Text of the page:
The Foreign Cultural Exchange Jurisdictional Immunity Clarification Act (HR 4292) passed the House of Representatives yesterday, 388 to 4. Voting against were Reid Ribble (R, WI), Mark Sanford (R, SC), Marlin Stuzman (R, IN), and Justin Amash (R, MI). As discussed here previously, the bill would amend the Foreign Sovereign Immunities Act, 28 U.S.C. § 1605 (FSIA) to clarify when a cultural object loaned with immunity from seizure pursuant to the Immunity from Seizure Act (IFSA) can also constitute the “commercial activity” element necessary to overcome sovereign immunity and bring a suit in U.S. federal court. Invocation of the FSIA has, since Altmann v. Republic of Austria up through the cases pending against Hungary and the Thyssen-Bornemisza Collection pending today, become the go-to strategy to seek federal jurisdiction over World War II/Nazi-looted art restitution cases in particular.
A subtext has arisen around criticism of the bill that it will encourage, or at least tolerate, the exhibition of stolen art. We must respectfully disagree with that view. The first reason is that if there is an objection to U.S. museums exhibiting art with questionable provenance or looting concerns, that objection should be targeted at IFSA, not this bill. Whether or not this becomes law, U.S. museums can today, just as they have for nearly fifty years, apply for immunity from seizure under 22 U.S.C. § 2459 for any object they intend to exhibit from abroad. That immunity is not guaranteed, and the State Department can turn it down. But once given, no matter the circumstances, the object cannot be seized while it is in the United States on loan. That larger program seems extremely unlikely to change.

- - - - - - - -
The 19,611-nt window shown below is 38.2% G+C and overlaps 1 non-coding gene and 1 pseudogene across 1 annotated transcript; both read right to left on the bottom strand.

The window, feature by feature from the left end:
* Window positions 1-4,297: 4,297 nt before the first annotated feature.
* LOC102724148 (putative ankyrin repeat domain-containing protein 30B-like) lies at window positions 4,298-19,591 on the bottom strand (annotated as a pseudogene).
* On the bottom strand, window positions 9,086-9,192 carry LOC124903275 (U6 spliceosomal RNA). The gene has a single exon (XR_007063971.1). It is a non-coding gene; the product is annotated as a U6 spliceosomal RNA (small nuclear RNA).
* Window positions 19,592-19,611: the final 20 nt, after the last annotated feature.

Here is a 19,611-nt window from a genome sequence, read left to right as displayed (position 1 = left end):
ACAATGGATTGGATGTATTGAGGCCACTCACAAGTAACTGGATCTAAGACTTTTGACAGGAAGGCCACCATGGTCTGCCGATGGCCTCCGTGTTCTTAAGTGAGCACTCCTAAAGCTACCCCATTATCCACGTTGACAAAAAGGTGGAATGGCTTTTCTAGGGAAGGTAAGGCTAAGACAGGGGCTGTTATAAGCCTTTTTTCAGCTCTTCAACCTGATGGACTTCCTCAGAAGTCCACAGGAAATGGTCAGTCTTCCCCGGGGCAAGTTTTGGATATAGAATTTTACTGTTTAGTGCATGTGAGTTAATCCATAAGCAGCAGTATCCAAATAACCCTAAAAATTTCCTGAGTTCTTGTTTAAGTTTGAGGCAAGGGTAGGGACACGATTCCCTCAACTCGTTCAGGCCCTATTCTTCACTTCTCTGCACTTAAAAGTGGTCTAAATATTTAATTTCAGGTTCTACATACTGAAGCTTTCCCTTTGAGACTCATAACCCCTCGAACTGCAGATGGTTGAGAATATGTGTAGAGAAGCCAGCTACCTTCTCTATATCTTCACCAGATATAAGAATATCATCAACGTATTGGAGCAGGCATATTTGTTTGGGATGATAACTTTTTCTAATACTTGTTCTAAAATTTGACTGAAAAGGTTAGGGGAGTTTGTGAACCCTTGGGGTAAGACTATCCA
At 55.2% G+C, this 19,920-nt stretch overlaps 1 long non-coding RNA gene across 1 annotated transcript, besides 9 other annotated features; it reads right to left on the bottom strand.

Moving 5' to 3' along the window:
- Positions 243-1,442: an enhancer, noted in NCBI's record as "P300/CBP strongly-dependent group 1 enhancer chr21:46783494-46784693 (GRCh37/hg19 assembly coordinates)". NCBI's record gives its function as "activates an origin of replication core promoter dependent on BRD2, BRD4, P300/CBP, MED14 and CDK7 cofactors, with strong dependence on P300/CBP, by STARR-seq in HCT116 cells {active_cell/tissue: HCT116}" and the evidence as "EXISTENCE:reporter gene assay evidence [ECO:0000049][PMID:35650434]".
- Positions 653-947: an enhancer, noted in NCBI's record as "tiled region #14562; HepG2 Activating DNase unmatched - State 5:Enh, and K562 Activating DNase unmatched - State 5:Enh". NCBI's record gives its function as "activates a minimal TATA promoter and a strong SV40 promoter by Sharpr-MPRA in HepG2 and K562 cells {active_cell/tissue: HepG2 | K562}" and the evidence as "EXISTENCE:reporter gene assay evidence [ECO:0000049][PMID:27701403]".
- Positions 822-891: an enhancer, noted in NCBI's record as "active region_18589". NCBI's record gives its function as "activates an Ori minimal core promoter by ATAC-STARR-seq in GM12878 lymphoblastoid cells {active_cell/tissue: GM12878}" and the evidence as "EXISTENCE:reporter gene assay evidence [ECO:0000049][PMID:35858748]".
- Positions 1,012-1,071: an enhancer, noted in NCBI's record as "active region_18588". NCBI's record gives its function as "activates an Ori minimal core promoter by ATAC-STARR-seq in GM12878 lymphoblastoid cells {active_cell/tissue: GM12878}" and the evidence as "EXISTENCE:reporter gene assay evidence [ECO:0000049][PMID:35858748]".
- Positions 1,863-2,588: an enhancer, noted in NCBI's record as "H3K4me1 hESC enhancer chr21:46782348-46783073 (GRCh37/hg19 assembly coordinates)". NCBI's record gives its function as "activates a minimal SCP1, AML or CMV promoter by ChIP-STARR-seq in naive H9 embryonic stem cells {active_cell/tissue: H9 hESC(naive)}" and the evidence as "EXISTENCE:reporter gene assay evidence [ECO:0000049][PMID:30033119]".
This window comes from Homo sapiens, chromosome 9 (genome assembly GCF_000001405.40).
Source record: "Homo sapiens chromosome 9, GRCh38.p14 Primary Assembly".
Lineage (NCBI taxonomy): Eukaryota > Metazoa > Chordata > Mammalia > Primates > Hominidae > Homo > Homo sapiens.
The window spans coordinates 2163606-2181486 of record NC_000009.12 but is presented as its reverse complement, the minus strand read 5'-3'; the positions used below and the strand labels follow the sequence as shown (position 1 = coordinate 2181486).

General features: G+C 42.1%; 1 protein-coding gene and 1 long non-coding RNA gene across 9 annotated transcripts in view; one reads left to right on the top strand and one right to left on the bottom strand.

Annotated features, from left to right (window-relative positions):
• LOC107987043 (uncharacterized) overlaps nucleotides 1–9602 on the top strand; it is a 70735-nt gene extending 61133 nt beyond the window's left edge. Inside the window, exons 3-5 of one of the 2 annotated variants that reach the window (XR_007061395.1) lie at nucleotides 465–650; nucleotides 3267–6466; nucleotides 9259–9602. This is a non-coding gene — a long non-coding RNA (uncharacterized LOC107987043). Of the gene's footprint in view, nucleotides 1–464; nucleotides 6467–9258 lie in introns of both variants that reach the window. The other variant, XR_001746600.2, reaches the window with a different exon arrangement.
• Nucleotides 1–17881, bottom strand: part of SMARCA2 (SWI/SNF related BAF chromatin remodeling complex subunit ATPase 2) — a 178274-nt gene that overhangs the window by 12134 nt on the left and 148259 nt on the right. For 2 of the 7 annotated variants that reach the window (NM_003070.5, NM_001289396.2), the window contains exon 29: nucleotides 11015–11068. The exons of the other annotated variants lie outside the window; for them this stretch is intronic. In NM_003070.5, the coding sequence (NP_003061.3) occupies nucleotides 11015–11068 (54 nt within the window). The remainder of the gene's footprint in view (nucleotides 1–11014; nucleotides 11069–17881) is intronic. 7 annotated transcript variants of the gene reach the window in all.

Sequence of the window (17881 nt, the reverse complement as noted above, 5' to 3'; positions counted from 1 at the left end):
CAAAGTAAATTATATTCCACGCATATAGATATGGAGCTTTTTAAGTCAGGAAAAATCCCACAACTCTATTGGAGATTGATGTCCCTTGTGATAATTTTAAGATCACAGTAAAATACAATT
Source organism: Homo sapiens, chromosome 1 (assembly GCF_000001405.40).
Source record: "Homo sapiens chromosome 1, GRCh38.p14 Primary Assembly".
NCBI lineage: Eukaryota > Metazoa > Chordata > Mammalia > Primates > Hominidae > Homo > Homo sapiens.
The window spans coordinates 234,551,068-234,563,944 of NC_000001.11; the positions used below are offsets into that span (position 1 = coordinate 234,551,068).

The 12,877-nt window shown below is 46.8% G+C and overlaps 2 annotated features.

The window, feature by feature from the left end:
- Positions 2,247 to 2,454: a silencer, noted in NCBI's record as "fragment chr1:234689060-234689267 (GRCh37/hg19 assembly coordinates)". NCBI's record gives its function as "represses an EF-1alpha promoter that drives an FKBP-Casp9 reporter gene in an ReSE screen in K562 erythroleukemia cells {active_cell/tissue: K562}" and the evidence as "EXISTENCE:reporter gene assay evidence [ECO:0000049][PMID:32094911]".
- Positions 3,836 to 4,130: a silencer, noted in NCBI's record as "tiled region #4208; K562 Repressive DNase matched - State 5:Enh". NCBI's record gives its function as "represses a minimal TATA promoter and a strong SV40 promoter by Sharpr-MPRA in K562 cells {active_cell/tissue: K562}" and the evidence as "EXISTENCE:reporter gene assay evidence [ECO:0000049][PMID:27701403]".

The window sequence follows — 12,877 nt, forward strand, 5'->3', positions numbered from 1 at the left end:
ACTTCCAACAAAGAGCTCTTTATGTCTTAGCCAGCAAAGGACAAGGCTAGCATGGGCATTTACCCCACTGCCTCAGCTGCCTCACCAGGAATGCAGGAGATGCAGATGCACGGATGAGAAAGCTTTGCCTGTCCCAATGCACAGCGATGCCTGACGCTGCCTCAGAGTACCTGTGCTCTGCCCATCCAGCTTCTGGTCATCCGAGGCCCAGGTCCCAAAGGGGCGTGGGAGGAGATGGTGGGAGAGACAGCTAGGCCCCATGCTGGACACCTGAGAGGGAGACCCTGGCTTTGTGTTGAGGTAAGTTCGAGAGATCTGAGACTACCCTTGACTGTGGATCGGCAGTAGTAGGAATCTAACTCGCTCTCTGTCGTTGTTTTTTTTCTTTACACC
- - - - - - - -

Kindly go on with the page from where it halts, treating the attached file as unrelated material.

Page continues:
It is therefore important to stress what this bill would, and would not, do. It would only strip federal jurisdiction over a certain kind of dispute: a foreign museum who has no commercial activity in the United States but for the exhibition of the object immunized from seizure—unless the work is also alleged to have been stolen by the Nazis, in which case the status quo would remain. As a recent article in Spring 2014 newsletter of the Art & Cultural Heritage Law Committee of the American Bar Association reminds us, that Malevicz v. City of Amsterdamscenario has actually never been repeated. That is, since the Malevicz case exposed an inconsistency in the interaction between the FSIA and IFSA that this law would address, not a single other case has survived dismissal merely because the defendant was subject to federal jurisdiction by virtue of an IFSA-immunized loan of the disputed object.
Thus, our view remains that while the bill is a sensible revision to an inconsistency in the law, its likely effect is overblown. The bill now goes to the Senate, where it languished for the better part of 2012 before expiring at the end of the session. Sponsorship and early action will probably determine whether the results will be the same this time.